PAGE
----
By Shannon Wilmot

Last June’s announcements by Ontario energy minister Dwight Duncan left many questioning what role conservation and green power will play in the province’s energy future. The goal of closing Ontario’s four remaining coal-fired plants by 2009 was scrapped, and the government is about to invest more than $40 billion in building two new nuclear plants and refurbishing existing plants. Around the same time, one municipality was celebrating its first month using 100 percent clean power. The town of Caledon is bullfrog powered – an energy alternative gaining popularity around the province.

Caledon has a reputation for being green, and in May, Caledon town hall became the first municipal building in Ontario powered by green electricity. Bullfrog power is the first electricity retailer in Ontario to sell power produced exclusively by wind and low-impact hydroelectric generation. Since its launch in September 2005, bullfrog power has attracted more than 1,000 residential customers and more than 60 corporate customers, including Wal-Mart Canada and royal bank of Canada.

Bullfrog customers continue to draw from Ontario’s electricity grid; the company is simply meeting customers’ energy demands by supplying the grid with a matching amount of renewable and non-polluting power. Some of the green power sources helping keep the lights on at Caledon town hall are sky generation’s wind turbine on the Bruce Peninsula and some of Brookfield Power’s hydr0electric facilities. These, like all bullfrog Power’s sources, are EcoLogo certified by environment Canada. Sara Peckford, Caledon’s environmental progress officer, says the town projects that it will decrease its carbon dioxide emissions by 125 tonnes a year.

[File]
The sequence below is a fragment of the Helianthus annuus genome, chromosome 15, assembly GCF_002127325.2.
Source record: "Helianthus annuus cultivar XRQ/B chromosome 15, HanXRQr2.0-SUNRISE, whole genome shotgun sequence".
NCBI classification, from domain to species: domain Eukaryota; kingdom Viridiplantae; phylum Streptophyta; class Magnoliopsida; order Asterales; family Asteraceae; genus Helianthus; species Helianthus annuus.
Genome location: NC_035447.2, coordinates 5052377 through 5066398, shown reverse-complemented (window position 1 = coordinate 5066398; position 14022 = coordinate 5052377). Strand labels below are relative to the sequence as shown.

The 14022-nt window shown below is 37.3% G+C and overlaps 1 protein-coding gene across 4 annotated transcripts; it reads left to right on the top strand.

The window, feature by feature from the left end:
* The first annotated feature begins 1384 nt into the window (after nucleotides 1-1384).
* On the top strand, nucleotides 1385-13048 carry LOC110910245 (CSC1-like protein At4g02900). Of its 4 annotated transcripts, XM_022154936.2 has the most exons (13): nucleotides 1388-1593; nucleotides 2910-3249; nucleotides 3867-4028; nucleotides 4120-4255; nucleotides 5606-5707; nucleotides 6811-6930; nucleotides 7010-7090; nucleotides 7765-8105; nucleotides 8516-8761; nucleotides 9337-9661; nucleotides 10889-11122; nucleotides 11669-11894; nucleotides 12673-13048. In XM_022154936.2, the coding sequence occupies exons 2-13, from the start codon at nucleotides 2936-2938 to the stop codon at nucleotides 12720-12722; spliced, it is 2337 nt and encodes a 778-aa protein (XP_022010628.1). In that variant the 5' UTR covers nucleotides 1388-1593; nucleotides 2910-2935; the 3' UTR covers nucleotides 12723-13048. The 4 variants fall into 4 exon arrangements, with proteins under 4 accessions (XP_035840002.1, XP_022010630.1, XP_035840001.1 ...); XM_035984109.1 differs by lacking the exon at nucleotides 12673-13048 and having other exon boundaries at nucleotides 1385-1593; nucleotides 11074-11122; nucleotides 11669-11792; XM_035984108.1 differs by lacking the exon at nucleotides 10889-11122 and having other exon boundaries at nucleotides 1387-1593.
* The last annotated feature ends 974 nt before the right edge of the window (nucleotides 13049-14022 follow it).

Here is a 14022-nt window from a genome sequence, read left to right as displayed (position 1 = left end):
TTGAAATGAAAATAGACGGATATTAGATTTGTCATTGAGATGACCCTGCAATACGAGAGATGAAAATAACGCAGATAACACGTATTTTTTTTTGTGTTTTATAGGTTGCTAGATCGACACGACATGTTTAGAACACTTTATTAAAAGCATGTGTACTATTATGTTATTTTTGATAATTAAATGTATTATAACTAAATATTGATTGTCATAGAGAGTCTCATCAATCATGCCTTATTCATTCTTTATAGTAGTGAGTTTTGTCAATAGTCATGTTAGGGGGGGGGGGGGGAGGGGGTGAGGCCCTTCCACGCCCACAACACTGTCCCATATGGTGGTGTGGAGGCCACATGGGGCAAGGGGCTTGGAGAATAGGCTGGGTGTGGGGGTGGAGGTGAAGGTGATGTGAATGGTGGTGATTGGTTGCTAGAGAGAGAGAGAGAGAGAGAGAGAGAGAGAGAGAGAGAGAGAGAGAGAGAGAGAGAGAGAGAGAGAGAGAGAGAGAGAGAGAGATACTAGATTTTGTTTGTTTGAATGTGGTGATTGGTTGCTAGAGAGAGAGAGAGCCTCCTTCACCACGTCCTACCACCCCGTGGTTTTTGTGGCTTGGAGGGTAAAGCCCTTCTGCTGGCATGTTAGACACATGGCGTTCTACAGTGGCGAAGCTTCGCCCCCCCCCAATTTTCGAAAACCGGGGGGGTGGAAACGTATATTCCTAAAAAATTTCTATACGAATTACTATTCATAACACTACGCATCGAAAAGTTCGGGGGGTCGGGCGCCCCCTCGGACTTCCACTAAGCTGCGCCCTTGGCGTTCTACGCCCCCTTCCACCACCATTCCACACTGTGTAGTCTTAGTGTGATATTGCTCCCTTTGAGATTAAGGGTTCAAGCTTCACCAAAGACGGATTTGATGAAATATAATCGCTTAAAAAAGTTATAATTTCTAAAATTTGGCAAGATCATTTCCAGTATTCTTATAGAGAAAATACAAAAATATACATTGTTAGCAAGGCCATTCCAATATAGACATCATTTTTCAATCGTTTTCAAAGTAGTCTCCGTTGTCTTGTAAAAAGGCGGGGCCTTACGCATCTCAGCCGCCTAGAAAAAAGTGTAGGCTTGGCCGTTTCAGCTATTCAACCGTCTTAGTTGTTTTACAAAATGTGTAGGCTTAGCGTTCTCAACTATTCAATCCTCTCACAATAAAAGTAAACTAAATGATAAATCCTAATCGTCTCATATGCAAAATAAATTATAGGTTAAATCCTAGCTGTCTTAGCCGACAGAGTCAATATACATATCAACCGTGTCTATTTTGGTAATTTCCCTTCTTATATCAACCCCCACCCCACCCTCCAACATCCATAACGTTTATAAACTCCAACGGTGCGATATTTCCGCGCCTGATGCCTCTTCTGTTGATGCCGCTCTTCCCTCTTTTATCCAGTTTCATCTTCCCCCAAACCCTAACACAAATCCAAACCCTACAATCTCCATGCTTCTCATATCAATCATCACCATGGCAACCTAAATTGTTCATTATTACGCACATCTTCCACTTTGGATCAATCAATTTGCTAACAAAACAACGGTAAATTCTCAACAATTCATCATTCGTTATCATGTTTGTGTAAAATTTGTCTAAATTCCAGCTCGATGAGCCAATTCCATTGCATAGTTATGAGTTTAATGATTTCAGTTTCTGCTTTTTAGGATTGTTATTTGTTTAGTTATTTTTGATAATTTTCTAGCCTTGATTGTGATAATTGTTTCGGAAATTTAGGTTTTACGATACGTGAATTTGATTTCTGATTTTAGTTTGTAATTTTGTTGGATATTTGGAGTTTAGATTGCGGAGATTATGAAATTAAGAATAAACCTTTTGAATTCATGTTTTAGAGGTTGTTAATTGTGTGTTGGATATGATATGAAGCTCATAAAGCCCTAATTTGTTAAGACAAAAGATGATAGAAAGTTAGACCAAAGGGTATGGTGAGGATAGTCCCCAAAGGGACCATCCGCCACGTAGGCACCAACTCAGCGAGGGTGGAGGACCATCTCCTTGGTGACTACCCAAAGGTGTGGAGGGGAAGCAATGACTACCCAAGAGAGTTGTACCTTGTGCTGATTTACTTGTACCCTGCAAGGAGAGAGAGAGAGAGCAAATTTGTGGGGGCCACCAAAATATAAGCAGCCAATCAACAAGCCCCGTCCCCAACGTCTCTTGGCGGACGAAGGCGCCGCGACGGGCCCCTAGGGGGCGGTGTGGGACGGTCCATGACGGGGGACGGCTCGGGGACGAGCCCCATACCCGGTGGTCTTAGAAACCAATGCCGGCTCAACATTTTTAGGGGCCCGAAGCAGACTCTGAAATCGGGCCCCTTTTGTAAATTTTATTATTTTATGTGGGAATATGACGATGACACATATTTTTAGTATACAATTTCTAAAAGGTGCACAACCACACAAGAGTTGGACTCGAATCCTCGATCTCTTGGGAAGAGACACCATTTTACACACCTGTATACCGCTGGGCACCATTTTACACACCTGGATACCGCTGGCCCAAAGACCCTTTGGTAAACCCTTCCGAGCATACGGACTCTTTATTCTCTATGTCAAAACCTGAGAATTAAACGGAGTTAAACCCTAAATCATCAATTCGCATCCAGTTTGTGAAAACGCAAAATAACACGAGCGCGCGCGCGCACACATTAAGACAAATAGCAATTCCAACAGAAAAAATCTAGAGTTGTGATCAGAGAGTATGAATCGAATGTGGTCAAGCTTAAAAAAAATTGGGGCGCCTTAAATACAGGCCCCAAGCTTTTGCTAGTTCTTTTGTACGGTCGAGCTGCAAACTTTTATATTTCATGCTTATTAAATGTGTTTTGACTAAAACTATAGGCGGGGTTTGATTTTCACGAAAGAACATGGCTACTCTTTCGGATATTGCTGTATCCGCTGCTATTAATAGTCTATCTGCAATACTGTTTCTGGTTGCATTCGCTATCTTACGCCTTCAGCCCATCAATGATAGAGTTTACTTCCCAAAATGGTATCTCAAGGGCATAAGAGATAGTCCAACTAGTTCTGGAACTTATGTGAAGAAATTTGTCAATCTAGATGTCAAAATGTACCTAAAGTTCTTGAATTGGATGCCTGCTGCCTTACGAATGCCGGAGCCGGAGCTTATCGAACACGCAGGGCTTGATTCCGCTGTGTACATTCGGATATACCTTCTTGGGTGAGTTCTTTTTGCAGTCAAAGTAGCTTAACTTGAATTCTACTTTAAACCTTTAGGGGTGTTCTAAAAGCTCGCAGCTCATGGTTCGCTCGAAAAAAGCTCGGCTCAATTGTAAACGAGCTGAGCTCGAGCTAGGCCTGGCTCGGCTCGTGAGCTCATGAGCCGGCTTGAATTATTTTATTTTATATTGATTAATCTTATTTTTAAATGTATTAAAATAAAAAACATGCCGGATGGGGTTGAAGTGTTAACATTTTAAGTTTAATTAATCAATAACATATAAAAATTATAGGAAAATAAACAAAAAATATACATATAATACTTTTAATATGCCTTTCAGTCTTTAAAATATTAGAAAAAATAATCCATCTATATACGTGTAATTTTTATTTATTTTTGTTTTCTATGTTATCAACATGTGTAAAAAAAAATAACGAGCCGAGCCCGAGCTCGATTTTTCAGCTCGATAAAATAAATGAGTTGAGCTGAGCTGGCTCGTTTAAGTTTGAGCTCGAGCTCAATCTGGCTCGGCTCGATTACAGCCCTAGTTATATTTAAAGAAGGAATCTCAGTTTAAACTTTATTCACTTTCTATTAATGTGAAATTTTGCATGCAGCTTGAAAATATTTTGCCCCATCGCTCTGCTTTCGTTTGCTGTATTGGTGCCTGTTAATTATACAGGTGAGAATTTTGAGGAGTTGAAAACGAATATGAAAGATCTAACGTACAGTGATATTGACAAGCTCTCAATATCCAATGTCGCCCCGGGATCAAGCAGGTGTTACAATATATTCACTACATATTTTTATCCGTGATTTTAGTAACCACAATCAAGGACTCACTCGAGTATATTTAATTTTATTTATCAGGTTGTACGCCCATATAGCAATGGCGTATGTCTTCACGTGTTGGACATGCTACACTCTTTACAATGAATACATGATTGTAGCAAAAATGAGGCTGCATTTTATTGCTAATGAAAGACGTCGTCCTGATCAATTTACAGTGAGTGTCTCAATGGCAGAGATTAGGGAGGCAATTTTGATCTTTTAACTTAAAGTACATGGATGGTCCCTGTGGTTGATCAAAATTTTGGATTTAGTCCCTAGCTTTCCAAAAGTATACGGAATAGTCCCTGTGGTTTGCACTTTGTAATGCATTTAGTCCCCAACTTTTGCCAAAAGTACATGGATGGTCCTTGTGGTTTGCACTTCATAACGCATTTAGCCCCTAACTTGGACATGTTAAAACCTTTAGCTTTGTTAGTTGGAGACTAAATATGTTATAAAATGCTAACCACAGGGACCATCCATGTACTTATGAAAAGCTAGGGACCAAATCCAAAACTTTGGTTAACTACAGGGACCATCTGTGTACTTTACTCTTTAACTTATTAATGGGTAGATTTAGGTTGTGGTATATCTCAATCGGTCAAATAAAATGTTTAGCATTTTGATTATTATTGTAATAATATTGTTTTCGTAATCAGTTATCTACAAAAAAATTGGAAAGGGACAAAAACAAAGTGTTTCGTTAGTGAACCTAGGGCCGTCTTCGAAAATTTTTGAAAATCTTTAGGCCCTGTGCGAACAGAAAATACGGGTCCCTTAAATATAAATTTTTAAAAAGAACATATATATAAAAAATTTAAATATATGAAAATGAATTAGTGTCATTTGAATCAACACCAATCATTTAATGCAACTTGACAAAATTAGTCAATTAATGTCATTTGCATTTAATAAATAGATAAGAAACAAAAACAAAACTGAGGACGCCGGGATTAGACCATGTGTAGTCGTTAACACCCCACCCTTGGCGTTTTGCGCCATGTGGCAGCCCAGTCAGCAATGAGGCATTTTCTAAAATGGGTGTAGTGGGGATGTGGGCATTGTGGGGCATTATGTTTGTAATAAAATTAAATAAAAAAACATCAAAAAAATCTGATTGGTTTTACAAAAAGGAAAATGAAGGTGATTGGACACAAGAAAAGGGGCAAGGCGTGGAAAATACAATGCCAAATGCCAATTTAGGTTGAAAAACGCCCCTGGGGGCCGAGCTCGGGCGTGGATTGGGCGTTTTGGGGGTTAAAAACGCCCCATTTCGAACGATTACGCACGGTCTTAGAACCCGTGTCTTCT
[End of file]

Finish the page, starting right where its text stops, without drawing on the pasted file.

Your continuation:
Says Tom Heintzman, president of Bullfrog Power, “Customers have the comfort of knowing two things. First of all that all their electricity usage is being matched by power going to the grid. And second of all that their money is going to support renewable energy sources.” To make sure that enough green power will be produced, bullfrog invests in expanding current sources and developing new ones.

But should customers be concerned about bullfrog’s ability to meet customer demands? Peckford points out that the company is independently audited every year to ensure that the power it supplies matches the power bullfrog customers demand. Says Peckford, “I am quite confident bullfrog power is making the right forecast to ensure they have enough power.” Heintzman explains that bullfrog power also performs a monthly self-evaluation and forecasts business growth a few years ahead of time. This will prove important as the number of bullfrog customers grows and additional municipalities express interest in making the switch.

As long as energy sources and environmental sustainability continue to be issues of concern to Ontarians, demand for bullfrog power will no doubt continue to rise.